They especially don’t like it when he begins to outshine them at work, producing reports (claim assessments) that are exactly the calibre the higher-up big shots want.

But as the novel progresses Bjorn’s erratic behaviour becomes more erratic and serious.  He damages the office ceiling and pulls down the Christmas lights. There’s an implication he forced himself on a female receptionist. He begins acting as if he was the boss.

Reading The Room felt uncomfortable at times. In the middle of a humorous scene you suddenly realise that what you’re seeing is the disintegration of a human being.

It’s a bizarre but fascinating novel.

Footnotes

 Jonas KarlssonJonas Karlsson is a prominent screen and stage actor in his native Sweden. He has published three novels and three short story collections. The Room is the first of his novels to be translated into English. My copy was published by Hogarth, part of the Random House Group, in 2015. Translation is by Neil Smith.

I have no idea how I came by this book. It’s in hardback which is unusual for me so I’m guessing I found it in a second hand shop at a low cost and was intrigued by the synopsis.

It’s on my 15booksofsummer reading list for 2019

Want to know more

  • Foyles has an interview with Jonas Karlsson in which he talks about his reaction to being compared with Frank Kafka and Raymond Carver.
  • Kirkus also has a video interview with the author
  • Eric who blogs at Lonesome Reader has written an excellent review of Jonas Karlsson’s The Room here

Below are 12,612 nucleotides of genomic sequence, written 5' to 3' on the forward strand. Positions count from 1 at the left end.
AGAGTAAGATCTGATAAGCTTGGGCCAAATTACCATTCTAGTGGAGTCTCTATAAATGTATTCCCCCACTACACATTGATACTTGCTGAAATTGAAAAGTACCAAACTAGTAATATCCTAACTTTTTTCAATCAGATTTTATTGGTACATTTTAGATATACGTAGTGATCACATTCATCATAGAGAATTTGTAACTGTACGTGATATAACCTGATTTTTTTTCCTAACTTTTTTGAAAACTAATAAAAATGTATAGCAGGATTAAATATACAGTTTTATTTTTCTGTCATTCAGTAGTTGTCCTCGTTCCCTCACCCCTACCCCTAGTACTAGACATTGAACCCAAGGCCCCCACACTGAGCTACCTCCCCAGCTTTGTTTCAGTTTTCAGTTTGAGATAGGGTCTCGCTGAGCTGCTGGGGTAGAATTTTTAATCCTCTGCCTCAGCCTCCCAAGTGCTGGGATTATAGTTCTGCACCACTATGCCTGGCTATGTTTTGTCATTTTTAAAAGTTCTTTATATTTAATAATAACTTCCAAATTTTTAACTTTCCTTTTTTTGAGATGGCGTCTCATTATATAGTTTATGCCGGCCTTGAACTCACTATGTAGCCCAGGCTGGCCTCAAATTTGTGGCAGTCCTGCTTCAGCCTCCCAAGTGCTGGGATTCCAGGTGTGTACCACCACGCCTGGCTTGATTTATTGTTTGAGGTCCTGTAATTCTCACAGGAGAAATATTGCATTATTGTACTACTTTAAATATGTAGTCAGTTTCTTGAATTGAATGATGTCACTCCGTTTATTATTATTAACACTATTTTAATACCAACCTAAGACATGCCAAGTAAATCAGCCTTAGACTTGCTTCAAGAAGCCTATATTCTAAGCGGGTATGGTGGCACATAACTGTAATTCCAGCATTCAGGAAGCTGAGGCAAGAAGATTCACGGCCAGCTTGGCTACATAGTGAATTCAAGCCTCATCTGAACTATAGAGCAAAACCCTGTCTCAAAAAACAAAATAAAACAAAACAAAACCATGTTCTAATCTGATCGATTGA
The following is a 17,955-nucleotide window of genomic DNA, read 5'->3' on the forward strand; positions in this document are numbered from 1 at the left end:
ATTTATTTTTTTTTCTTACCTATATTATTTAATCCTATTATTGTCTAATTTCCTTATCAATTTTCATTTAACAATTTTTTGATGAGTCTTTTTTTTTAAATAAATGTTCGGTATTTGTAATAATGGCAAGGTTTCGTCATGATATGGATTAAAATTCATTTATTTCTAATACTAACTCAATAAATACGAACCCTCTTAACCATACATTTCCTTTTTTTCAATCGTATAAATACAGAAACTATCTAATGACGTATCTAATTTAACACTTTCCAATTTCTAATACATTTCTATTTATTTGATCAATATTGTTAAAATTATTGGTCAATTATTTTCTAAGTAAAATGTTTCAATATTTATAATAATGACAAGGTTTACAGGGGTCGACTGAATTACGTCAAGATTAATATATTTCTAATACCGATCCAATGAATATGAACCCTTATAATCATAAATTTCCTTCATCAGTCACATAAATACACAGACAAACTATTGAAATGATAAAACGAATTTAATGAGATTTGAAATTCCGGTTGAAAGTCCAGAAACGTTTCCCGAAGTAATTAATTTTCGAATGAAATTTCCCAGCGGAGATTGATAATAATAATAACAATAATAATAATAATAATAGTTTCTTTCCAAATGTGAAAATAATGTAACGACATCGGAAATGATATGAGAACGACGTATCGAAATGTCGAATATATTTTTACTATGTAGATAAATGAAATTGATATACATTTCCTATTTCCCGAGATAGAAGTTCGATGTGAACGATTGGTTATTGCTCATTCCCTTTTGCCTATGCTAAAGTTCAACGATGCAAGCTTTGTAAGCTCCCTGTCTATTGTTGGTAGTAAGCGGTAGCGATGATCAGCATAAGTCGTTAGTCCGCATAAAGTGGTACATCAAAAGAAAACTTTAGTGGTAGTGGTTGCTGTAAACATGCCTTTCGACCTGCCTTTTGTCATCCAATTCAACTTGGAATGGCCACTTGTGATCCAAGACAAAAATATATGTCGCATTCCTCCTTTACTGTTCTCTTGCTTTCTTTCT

Scandalous secrets of how hospital doctors are treated

This is Going to Hurt: Secret Diaries of a Junior Doctor by Adam Kay: book review

If you’ve ever required treatment at a National Health Service hospital, you’ll know how frustrating that can be:

  • Lengthy waits to see a specialist/consultant.
  • Clinic appointments  running hours behind schedule
  • Surgery dates postponed or cancelled.

Sound familiar?

It’s easy to feel after those experiences, that the much-lauded public health service in the UK has reached a breaking point. That it’s on the point of collapse.

Adam Kay’s memoirs make it evident it’s the selfless efforts of junior doctors that prevent it from collapsing.

Equally clear however is that their dedication comes at a huge personal cost.

This is Going to Hurt is a painfully honest memoir from one junior doctor  on the frontline of the NHS.  Adam Kay worked in hospitals for six years. He hung up his stethoscope in 2010 after a traumatic experience with a mother and baby in his surgery.

I’ve read enough newspaper reports to know that junior hospital doctors (those below consultant level) are poorly paid and over-worked. In 2016, in a bitter dispute over employment contracts, they staged the first strike in the history of the NHS. The dispute was settled only this week.

Undermined by bureaucracy

What I hadn’t realised until reading Adam Kay’s book was how much these professionals are undervalued and their expertise undermined.

Junior doctors give up their personal time and put marriages and friendships at risk rather than walk away from patients whose lives are in danger.

Yet scandalously ….

….they get charged for parking their car at the hospital.  And fined when they over-stay ( even when their delay was caused by an emergency patient);

… doctors have to find their own cover when they inconveniently fall ill and

… they are not allowed to sleep on a  spare patient bed after an 18 hour shift. They have to make do with a chair.

I was astounded to discover just how relentlessly gruelling are the lives of junior doctors.  The system makes it virtually impossible for them to have any kind of life outside their work.

It was not unusual for Kay to work a 100 hour week.

He describes times when he fell asleep in his car, in the hospital grounds, or at the traffic lights. Once he nodded off while sitting on an operating theatre stool waiting for his patient to be wheeled in.